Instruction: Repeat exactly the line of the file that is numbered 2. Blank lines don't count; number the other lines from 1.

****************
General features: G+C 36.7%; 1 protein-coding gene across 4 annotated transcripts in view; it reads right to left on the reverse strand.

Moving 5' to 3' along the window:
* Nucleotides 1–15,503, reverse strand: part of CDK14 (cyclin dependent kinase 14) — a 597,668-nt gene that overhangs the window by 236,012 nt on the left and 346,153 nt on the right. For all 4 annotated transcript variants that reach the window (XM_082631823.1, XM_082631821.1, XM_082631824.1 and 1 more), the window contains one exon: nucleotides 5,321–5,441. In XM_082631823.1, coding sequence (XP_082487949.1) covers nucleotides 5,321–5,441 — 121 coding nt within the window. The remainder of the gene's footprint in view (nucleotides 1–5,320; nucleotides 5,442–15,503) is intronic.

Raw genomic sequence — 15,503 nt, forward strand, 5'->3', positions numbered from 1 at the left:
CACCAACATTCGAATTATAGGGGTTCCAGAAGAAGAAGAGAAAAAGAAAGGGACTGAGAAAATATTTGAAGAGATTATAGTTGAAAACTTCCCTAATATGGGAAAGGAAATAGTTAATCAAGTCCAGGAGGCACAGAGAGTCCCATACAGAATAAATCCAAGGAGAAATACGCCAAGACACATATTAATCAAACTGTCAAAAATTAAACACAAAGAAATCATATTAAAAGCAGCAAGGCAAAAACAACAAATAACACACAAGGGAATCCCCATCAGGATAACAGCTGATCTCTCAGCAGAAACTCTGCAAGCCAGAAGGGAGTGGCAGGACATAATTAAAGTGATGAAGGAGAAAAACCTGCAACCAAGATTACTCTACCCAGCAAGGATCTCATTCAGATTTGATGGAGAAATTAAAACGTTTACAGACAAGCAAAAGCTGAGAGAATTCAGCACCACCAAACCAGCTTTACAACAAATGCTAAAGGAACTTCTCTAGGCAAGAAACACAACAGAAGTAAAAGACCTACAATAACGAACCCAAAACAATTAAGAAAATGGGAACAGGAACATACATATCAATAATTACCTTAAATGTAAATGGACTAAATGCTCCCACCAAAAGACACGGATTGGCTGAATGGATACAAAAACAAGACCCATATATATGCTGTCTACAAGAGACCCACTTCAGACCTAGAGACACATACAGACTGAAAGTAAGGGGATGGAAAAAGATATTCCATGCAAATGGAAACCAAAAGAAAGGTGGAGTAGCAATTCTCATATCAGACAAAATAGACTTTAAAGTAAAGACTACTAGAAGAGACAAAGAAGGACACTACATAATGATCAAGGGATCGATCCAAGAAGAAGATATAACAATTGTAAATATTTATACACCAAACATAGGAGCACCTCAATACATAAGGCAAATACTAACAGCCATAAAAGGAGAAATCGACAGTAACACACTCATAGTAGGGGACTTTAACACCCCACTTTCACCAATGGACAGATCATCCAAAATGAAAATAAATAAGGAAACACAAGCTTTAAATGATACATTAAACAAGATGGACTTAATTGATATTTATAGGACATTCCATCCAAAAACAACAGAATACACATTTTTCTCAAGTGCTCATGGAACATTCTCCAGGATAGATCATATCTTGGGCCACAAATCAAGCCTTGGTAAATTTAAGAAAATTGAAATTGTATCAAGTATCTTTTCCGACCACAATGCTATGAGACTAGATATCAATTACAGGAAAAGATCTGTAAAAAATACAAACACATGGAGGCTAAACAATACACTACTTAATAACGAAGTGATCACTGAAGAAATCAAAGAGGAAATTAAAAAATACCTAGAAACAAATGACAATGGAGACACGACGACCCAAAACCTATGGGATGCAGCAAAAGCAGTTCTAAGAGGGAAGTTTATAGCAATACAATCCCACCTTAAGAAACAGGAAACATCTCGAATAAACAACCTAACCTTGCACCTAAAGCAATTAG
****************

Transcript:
Moving 5' to 3' along the window: